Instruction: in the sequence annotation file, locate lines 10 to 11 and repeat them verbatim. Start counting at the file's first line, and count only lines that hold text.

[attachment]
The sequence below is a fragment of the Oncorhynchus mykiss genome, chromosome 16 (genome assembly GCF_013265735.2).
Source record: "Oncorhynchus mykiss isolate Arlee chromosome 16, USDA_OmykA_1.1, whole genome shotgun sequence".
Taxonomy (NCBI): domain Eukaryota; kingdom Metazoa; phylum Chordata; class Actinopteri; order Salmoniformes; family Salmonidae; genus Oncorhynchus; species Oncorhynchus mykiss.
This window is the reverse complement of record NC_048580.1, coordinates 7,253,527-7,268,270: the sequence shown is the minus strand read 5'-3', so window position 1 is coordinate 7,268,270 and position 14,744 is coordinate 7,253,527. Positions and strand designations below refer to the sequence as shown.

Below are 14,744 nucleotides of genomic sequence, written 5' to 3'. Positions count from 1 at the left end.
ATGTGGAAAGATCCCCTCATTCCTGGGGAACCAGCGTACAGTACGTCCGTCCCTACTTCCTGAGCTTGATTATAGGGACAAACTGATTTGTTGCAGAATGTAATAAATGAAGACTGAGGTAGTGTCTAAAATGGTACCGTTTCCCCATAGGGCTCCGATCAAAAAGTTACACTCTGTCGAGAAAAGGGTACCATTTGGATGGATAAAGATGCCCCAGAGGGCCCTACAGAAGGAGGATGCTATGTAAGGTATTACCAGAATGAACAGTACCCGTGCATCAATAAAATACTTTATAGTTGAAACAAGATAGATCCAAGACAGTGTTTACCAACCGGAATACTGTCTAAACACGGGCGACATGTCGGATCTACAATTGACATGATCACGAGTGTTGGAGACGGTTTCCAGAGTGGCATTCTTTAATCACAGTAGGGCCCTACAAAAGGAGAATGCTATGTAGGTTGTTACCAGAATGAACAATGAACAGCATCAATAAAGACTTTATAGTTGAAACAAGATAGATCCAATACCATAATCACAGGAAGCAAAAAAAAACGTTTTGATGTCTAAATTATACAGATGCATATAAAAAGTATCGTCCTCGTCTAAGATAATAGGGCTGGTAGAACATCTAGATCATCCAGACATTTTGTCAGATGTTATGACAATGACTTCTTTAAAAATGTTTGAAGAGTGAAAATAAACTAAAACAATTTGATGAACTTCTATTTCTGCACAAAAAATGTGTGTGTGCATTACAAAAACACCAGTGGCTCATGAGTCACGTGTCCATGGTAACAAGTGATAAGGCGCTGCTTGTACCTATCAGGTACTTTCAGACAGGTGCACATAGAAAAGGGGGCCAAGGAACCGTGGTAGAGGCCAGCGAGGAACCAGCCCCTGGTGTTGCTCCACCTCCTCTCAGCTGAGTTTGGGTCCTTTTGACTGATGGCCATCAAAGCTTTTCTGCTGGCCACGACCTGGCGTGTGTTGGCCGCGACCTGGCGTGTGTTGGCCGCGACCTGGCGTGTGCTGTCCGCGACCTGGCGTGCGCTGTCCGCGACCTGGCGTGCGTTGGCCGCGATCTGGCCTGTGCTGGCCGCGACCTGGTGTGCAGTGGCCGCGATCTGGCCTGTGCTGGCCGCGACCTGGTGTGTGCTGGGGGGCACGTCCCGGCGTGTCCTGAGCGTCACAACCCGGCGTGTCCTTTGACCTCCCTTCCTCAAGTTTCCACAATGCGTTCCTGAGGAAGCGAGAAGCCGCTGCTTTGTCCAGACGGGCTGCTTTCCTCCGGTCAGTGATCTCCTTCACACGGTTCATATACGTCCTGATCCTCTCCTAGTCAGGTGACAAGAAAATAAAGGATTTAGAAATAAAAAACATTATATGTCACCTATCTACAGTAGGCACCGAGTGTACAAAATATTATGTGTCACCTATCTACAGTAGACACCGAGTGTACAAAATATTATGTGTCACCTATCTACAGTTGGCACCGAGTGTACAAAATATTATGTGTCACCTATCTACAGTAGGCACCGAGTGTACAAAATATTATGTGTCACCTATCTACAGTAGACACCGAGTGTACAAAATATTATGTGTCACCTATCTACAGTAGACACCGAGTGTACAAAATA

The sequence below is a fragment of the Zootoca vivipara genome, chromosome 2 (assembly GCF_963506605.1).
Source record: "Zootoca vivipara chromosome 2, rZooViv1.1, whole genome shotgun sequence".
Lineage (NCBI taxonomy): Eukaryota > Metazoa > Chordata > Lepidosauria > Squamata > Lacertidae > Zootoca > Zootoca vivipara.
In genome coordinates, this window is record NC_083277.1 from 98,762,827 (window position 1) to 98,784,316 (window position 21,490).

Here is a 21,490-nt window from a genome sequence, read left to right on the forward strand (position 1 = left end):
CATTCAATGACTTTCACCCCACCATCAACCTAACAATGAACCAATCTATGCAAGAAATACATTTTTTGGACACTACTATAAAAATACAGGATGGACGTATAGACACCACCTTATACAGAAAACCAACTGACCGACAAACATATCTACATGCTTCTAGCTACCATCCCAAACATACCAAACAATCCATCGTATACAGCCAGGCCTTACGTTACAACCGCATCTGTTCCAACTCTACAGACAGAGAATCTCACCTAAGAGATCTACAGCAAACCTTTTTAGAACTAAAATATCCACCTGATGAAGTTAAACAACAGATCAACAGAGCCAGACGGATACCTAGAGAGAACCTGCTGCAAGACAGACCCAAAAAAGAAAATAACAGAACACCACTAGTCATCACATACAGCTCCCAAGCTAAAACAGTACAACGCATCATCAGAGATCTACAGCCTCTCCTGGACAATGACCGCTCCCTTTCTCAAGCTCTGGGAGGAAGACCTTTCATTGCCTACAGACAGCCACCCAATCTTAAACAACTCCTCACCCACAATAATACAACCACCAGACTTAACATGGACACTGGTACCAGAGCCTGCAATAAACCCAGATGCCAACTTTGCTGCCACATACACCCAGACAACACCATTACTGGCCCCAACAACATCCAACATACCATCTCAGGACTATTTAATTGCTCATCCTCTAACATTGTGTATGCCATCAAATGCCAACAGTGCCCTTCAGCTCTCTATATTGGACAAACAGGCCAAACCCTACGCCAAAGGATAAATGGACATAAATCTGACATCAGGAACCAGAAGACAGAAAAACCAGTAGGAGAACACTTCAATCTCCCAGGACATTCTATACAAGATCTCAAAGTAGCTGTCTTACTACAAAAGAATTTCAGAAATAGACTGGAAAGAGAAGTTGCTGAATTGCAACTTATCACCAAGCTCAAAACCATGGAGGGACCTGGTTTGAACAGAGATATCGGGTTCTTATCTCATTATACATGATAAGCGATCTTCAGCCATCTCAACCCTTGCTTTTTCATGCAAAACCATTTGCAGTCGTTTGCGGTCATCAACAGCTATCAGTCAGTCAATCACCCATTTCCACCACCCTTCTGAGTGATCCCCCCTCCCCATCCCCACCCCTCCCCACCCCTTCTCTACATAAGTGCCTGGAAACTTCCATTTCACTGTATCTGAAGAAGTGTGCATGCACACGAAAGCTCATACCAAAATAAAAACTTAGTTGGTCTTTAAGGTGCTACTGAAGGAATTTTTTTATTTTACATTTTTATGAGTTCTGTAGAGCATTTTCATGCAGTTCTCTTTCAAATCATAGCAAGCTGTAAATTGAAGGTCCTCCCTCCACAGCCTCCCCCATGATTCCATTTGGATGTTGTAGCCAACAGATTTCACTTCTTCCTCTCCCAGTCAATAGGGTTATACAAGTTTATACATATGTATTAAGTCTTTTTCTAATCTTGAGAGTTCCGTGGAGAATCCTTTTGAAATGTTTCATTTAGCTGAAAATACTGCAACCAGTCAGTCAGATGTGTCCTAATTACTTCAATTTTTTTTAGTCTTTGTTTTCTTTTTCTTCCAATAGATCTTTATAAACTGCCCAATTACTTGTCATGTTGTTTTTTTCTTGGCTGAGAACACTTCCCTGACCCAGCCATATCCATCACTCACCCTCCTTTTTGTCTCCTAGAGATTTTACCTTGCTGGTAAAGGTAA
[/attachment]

In genome coordinates, this window is record NC_083277.1 from 98,762,827 (window position 1) to 98,784,316 (window position 21,490).

Here is a 21,490-nt window from a genome sequence, read left to right on the forward strand (position 1 = left end):